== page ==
On trade justice : a philosophical plea for a new global deal / Mathias Risse and Gabriel Wollner. (Text)Call no.: HF1379 .R577 2019Publication: Oxford ; New York, NY : Oxford University Press, 2019Edition: 1st edDescription: viii, 278 pISBN: 0198837410 (hbk.); 9780198837411 (hbk.)Subject(s): World Trade OrganizationInternational trade -- Moral and ethical aspectsCommerce -- PhilosophyCommercial policyJusticeLOC classification: HF1379 | .R577 2019
|Book||Pridi Banomyong Library||General Books||General Stacks||HF1379 .R577 2019 (เรียกดูชั้นหนังสือ) Show map||ยืมออก||31/08/2022||31379016084171|
Includes bibliographical references (p. 253-272) and index.
Preface and acknowledgements – 1. The political significance and philosophical complexities of trade – PART I. TRADE JUSTICE. 2. Towards a new global deal – 3. Images of trade – 4. Trade as one ground of justice – 5. Exploitation as unfairness through power – 6. The moral force of exploitation – PART II. SEEING LIKE A STATE. 7. The state as an agent of trade justice – 8. A much-needed organization: rethinking the WTO – 9. Domestic trade policies in an interconnected world – 10. A step in the wrong direction: mega-regionalism – PART III. SEEING LIKE A CORPORATION. 11. Theorizing the firm – 12. Dealing with workers: the question of wages – 13. Dealing with communities: the relocation of jobs – 14. Dispersed responsibility: cooperating with other firms and authoritarian states – Conclusion: what can be done? – Bibliography – Index.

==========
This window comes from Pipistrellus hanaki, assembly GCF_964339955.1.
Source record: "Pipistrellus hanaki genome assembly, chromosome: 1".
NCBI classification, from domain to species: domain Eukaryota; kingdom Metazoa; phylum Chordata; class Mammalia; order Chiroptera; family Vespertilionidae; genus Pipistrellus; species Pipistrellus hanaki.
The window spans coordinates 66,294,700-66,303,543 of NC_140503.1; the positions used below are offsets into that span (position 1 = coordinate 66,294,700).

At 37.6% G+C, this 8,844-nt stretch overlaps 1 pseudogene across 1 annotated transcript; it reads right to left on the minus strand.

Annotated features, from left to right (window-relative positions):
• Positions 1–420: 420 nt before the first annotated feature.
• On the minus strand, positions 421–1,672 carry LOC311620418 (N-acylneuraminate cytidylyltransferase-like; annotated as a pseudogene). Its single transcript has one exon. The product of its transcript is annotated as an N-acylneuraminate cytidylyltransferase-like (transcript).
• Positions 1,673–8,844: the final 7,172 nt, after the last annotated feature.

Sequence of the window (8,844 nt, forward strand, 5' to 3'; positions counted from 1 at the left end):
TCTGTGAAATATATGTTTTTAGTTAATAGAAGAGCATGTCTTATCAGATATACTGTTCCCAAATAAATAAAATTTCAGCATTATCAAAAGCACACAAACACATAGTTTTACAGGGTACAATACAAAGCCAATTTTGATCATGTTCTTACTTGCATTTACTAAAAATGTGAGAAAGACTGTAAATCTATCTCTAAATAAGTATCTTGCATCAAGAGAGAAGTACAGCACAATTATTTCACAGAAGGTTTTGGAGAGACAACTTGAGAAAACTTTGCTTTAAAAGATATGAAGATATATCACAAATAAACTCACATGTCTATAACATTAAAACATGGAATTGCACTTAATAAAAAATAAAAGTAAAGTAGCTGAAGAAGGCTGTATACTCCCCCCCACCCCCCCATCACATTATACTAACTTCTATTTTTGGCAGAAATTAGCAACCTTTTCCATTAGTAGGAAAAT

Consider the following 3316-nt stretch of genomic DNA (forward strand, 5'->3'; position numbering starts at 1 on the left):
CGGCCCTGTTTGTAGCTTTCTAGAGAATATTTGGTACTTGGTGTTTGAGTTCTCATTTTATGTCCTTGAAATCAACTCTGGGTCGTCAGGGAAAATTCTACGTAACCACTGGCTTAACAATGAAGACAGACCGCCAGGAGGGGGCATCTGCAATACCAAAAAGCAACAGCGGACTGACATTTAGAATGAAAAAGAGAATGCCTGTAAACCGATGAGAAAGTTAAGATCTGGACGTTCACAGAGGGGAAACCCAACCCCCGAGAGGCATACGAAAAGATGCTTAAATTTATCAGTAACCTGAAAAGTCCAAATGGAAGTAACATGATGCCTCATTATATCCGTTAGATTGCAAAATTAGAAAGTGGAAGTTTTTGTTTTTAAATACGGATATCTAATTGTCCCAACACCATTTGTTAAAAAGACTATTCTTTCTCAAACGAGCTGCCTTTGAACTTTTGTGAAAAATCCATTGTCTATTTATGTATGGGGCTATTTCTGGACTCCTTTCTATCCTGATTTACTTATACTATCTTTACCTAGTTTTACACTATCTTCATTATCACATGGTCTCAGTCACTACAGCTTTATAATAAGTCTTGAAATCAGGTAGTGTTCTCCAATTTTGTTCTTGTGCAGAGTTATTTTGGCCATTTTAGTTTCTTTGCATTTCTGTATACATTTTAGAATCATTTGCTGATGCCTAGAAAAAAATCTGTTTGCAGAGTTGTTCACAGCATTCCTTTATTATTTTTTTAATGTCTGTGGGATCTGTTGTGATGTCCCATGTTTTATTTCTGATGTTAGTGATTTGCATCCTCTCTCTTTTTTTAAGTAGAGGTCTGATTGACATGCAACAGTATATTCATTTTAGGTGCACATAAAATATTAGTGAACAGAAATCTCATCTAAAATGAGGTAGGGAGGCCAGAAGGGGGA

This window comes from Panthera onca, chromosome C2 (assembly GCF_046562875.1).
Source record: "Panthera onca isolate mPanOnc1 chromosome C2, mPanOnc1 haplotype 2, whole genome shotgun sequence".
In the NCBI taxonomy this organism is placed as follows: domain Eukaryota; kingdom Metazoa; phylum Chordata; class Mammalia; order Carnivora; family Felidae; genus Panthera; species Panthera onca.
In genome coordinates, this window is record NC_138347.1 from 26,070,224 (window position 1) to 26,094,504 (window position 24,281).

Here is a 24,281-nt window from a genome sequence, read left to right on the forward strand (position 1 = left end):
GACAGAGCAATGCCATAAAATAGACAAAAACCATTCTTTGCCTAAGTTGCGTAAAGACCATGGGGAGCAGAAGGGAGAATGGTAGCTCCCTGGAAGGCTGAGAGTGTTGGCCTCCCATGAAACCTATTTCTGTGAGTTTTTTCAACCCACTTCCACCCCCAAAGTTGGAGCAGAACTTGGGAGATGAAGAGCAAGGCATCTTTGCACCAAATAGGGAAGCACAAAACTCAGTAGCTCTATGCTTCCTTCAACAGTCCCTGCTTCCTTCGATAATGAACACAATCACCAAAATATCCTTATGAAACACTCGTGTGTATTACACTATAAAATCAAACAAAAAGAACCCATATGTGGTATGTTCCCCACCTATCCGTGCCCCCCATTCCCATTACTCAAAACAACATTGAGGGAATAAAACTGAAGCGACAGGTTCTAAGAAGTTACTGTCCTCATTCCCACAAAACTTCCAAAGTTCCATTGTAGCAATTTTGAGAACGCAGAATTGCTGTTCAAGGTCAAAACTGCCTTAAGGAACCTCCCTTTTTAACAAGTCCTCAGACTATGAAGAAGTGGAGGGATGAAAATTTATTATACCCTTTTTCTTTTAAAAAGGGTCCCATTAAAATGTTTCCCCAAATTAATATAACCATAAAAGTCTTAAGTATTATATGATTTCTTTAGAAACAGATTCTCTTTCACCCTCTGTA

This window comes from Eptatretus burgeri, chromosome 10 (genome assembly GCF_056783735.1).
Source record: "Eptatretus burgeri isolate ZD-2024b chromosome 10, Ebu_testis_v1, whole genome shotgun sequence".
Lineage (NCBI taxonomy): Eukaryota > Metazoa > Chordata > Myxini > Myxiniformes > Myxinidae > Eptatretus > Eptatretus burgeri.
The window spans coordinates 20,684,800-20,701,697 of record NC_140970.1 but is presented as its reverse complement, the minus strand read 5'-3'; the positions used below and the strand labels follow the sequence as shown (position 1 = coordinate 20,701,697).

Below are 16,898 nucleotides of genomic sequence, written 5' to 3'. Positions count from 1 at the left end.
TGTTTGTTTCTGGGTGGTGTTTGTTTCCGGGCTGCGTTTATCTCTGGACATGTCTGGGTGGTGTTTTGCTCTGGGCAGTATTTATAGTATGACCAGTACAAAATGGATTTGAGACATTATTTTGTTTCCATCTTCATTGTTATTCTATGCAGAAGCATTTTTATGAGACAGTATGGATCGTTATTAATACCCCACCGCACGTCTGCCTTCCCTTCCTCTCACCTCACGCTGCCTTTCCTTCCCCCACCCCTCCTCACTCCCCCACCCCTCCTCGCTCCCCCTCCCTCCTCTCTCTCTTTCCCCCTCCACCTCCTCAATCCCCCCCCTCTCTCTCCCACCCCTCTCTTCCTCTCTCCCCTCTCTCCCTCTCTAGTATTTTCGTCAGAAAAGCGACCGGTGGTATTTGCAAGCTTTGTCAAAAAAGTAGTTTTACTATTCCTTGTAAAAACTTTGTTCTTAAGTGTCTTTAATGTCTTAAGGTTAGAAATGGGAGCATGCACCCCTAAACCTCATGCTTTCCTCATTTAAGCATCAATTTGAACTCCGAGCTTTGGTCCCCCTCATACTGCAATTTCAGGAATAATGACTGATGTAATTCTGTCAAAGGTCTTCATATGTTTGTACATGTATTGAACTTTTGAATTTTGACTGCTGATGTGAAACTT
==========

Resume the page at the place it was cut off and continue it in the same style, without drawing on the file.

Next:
Trade has made the world. Still, trade remains an elusive and profoundly difficult area for philosophical thought. This novel account of trade justice makes ideas about exploitation central, giving pride of place to philosophical ideas about global justice but also contributing to moral disputes about practical questions. On Trade Justice is a philosophical plea for a new global deal, in continuation of, but also at appropriate distance to, post-war efforts to design a fair global-governance system in the spirit of the American New Deal of the 1930s. This book is written in the tradition of contemporary analytical philosophy but also puts its subject into a historical perspective to motivate its relevance. It covers the subject of trade justice from its0theoretical foundations to a number of specific issues on which the authors' account throws light. The state as an actor in the domain of global justice is central to the discussion but it also explores the obligations of business extensively, recognizing the importance of the modern corporation for trade. Topics such as wages injustice, collusion with authoritarian regimes, relocation decisions, and obligations arising from interaction with suppliers and sub-contractors all enter prominently.0Another central actor in the domain of trade is the World Trade Organization. The WTO needs to see itself as an agent of justice. This book explores how this organization should be reformed in light of the proposals it makes. In particular, the WTO needs to endorse a human-rights and development-oriented mandate. Overall, this book hopes to make a theoretical contribution to the creation of an exploitation-free world.